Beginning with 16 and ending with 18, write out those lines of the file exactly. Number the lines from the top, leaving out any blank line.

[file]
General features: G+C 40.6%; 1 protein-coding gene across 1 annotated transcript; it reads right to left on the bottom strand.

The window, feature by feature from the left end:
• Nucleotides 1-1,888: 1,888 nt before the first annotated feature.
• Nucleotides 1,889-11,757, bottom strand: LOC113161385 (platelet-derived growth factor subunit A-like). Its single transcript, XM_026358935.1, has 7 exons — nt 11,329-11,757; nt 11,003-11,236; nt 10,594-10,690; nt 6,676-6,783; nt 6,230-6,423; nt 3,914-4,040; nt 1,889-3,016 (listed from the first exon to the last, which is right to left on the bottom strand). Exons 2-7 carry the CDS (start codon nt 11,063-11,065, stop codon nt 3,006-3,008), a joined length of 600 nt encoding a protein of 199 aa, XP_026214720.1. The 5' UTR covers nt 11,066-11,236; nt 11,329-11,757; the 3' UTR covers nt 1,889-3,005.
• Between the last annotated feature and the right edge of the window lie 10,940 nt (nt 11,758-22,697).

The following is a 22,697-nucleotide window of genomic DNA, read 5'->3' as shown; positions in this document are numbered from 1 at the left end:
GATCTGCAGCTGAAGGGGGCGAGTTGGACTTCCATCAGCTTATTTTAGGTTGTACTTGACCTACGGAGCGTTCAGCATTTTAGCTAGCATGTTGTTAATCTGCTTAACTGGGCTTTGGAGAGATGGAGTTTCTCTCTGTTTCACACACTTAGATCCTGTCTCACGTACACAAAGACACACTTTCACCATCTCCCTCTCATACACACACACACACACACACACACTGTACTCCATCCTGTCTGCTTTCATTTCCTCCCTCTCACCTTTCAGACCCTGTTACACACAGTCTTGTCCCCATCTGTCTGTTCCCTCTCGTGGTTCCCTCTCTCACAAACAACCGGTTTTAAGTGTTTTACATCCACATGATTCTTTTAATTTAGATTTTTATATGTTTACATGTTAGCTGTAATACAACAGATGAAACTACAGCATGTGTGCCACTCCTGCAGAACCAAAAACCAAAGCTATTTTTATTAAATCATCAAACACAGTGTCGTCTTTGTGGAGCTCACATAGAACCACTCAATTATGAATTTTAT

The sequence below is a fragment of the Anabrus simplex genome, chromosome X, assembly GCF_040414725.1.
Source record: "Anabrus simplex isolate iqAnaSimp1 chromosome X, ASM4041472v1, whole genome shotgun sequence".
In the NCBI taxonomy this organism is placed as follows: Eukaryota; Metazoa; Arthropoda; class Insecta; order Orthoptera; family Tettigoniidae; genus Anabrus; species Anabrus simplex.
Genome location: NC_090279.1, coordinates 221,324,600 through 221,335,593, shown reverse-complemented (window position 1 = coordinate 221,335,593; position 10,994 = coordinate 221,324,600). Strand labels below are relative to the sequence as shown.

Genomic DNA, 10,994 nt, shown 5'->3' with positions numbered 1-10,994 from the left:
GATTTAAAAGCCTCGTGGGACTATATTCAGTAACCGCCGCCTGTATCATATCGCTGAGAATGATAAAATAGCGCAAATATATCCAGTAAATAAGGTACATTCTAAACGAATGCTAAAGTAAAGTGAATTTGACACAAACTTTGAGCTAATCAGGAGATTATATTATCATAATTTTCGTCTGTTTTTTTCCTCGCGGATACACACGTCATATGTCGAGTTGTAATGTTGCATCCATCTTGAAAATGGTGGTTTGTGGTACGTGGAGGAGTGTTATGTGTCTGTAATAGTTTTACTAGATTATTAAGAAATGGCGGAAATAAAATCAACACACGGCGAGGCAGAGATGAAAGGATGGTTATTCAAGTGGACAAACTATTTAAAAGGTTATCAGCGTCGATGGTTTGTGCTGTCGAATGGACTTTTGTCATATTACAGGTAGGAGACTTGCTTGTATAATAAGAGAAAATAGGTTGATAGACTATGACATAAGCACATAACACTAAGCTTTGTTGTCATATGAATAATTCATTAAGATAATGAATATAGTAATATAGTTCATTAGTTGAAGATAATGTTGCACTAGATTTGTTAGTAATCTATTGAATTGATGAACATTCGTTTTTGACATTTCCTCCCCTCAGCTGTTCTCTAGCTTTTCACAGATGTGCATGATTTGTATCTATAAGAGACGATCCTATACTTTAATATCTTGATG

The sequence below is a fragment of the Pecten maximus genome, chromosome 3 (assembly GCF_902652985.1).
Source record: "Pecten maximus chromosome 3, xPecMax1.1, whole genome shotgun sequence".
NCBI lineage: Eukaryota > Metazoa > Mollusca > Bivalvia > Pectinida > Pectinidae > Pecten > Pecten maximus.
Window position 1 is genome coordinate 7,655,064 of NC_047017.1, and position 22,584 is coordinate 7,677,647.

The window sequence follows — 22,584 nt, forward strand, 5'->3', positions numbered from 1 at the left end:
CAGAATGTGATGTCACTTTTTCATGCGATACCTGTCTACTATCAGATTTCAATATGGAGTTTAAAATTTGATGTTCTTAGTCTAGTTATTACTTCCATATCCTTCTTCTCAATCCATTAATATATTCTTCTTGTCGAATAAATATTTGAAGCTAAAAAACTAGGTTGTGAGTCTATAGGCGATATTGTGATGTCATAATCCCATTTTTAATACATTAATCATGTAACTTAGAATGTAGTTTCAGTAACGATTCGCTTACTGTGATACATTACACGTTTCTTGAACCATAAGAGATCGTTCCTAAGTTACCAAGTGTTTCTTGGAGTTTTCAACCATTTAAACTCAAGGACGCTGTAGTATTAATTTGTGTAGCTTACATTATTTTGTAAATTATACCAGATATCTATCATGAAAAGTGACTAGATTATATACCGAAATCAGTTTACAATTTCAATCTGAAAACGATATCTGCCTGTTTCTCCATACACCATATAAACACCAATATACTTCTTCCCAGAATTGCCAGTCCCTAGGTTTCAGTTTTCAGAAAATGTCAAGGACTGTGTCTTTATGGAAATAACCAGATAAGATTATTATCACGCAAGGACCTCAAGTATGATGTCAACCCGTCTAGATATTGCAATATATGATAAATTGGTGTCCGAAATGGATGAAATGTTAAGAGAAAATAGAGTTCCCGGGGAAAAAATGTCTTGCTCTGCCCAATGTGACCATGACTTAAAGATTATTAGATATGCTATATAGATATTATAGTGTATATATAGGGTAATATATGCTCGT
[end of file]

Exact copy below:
NCBI lineage: Eukaryota > Metazoa > Mollusca > Bivalvia > Pectinida > Pectinidae > Pecten > Pecten maximus.
Window position 1 is genome coordinate 7,655,064 of NC_047017.1, and position 22,584 is coordinate 7,677,647.

The window sequence follows — 22,584 nt, forward strand, 5'->3', positions numbered from 1 at the left end: